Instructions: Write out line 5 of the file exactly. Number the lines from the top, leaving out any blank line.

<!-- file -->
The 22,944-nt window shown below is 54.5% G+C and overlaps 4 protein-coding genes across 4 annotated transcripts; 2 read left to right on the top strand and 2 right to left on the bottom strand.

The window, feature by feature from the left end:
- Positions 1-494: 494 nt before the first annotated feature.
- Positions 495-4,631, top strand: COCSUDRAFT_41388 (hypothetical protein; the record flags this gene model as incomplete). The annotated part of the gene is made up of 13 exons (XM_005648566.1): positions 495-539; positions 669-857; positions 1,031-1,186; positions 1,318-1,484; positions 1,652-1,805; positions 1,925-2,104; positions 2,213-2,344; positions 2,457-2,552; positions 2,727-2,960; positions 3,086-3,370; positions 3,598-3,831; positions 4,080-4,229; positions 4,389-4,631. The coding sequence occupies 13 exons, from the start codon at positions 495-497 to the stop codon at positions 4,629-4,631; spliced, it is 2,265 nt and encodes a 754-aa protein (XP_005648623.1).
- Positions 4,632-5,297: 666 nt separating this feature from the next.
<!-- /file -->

- Positions 4,632-5,297: 666 nt separating this feature from the next.